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Discussion Starter · #1 ·
Hi guys,
thinking of moving over to a DCT Sportage once we are back to normality. Probably the 2016 to 2018 version. And probably the 1.7 or 2.0 diesel

Whilst i know a lot about VAG DCT's and BMW TC's, i realised i know nothing about Kia automatic boxes!
For example are they 6 speed? Do all auto's come with paddles too? Are they Kia/Hyundai inhouse developed boxes or sourced in from 3rd party? If so, who else use them?
Is the gear change nice and slick or can it be jerky?
Sealed for life or require transmission fluid change?

Generally any feedback/info on the auto boxes and your opinion if you have a DCT Kia Sporty.
Be particularly interested in comparison to VAG as I've had a number of VAG automatics and generally found them to excellent (when working!)

Thanks all (y)
 

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I was a little concerned by the VAG DCT issues whel I was contemplating my Sportage. I asked Honest John and was assured that the KIA/Hyundai box is not related to any other make - it is an in house design and seems to be very reliable. Changes are silky smooth but not as quick as the VW box (friend of mine had one and it was very impressive until he got through two gearboxes in 17,000 miles - that took the shine off it somewhat so he got shot of it quick). You will read some criticisms on here but many of them are about folk not being prepared to get a feel for the car and adjust their driving style to get the best out of it. My 2017 model has a 7 speed and has the flappy paddles but I very rarely feel the need to use them - I think that the changes are a little slower with the paddles than automatically - there seems to be a delay. There is also an up/down shifter on the gearstick when in manual mode.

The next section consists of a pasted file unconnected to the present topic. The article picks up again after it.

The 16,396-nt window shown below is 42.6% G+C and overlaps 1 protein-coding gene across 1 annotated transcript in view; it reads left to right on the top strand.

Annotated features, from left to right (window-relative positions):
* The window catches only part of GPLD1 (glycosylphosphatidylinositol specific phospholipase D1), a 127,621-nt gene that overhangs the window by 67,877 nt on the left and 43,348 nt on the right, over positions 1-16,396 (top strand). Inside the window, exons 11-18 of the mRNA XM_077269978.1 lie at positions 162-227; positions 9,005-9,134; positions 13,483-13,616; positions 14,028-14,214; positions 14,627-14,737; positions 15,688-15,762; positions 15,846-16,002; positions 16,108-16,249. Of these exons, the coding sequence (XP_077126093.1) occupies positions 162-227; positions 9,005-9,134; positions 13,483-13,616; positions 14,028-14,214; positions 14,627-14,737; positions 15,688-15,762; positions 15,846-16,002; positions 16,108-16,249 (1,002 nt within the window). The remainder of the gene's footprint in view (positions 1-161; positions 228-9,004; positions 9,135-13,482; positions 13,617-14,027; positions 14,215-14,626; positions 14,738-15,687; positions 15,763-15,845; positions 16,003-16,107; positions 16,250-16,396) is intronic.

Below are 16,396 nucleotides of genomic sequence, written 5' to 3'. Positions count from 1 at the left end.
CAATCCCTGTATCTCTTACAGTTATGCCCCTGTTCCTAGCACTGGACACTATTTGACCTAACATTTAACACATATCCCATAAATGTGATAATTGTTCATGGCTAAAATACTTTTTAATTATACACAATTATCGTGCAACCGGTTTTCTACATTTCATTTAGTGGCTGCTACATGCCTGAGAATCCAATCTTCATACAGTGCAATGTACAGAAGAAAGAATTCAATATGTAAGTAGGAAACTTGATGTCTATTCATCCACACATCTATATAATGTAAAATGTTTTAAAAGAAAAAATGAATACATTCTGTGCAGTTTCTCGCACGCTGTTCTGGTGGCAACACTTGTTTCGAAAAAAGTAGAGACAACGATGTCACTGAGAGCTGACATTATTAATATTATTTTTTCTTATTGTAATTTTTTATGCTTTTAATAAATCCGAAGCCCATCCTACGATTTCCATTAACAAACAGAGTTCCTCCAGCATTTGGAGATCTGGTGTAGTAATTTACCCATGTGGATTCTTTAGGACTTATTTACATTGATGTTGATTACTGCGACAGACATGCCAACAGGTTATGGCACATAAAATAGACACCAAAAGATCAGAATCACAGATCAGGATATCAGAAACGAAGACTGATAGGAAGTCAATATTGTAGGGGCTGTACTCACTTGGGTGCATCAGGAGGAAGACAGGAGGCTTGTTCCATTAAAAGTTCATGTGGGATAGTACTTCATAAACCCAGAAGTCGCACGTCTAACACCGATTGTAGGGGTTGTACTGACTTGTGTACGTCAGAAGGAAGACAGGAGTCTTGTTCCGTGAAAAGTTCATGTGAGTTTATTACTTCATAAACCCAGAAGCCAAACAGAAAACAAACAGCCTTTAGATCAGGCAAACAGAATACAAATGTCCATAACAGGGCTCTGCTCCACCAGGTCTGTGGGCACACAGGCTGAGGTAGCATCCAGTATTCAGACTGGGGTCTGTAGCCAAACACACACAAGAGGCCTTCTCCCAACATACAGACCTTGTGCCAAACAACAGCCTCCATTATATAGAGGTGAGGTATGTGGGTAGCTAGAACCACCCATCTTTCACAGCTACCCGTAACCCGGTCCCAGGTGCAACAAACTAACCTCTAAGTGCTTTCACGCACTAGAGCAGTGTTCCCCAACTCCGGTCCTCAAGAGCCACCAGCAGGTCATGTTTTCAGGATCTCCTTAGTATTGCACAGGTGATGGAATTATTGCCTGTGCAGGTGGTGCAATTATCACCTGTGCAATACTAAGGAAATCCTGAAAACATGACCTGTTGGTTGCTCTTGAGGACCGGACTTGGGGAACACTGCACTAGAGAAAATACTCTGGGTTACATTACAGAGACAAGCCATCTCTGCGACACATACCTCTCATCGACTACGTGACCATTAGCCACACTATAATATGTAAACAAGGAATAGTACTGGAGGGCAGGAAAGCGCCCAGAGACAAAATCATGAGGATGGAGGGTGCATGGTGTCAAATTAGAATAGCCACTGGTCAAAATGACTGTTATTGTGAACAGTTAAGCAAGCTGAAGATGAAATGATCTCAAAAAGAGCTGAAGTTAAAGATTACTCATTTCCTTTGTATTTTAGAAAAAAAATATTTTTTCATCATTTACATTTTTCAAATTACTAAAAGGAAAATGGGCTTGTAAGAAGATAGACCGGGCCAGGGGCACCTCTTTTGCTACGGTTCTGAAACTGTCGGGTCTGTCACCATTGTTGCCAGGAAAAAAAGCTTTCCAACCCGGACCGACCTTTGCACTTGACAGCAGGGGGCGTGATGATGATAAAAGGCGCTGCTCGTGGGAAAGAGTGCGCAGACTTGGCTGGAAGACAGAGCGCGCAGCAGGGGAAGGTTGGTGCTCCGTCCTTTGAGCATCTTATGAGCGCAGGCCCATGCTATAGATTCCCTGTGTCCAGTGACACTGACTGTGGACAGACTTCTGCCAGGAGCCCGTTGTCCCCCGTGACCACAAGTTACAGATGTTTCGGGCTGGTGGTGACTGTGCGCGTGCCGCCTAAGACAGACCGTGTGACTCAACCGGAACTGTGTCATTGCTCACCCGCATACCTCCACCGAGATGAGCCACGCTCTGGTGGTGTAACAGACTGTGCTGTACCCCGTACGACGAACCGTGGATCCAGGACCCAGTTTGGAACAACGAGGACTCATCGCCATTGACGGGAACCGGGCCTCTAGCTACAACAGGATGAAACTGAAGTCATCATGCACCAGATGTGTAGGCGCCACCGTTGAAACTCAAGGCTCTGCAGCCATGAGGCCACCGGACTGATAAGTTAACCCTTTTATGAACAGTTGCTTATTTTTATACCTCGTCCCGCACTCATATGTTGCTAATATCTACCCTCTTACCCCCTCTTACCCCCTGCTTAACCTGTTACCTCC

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Generally any feedback/info on the auto boxes and your opinion if you have a DCT Kia Sporty.
Quite simply, I agree with the first responder although I am not a Sportage owner.

The 7-speed unit in my Optima is excellent and unlike the various torque convertor autos I have owned over the years, I actually enjoy fuel economy similar to the manual version.

Once understood, the DCT proves to be a rewarding and relaxing way to cover the miles, town or country, using just two pedals.

I have no hesitation in recommending the Hyundai/KIA implementation of DCT.
 

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Discussion Starter · #4 ·
I was a little concerned by the VAG DCT issues whel I was contemplating my Sportage. I asked Honest John and was assured that the KIA/Hyundai box is not related to any other make - it is an in house design and seems to be very reliable. Changes are silky smooth but not as quick as the VW box (friend of mine had one and it was very impressive until he got through two gearboxes in 17,000 miles - that took the shine off it somewhat so he got shot of it quick). You will read some criticisms on here but many of them are about folk not being prepared to get a feel for the car and adjust their driving style to get the best out of it. My 2017 model has a 7 speed and has the flappy paddles but I very rarely feel the need to use them - I think that the changes are a little slower with the paddles than automatically - there seems to be a delay. There is also an up/down shifter on the gearstick when in manual mode.
Thanks Turnup. Good to know its in-house because as you say VAG DCT's are very good...until they go wrong!
Totally agree about driving style. Makes all the difference. Some people get an auto then drive it like they would a manual. Makes no sense.

And flappy paddles. Had them, used first day, as its something different, but never touched them again.

would all Sporty's therefore be 7 speed?
 

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I really don't know. I think the earlier ones were 6 and I seem to thnik that some later KIA boxes are 8 speed but this might not be the Sportage. I wouldn't get too hung up on how many gears there are - I;m sure that KIA match the engine torque characteristics to the transmission or vice versa.
 

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2020 Sportage GT-Line CRDi
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Would all Sporty's therefore be 7 speed?
I still have the specification sheet for the June 2017 Sportage. According to that the 1.6 T-GDi petrol and the 1.7 CRDi diesel have 7 speed DCT. The 2.0 CRDi (134 & 182bhp) have a 6 speed auto box.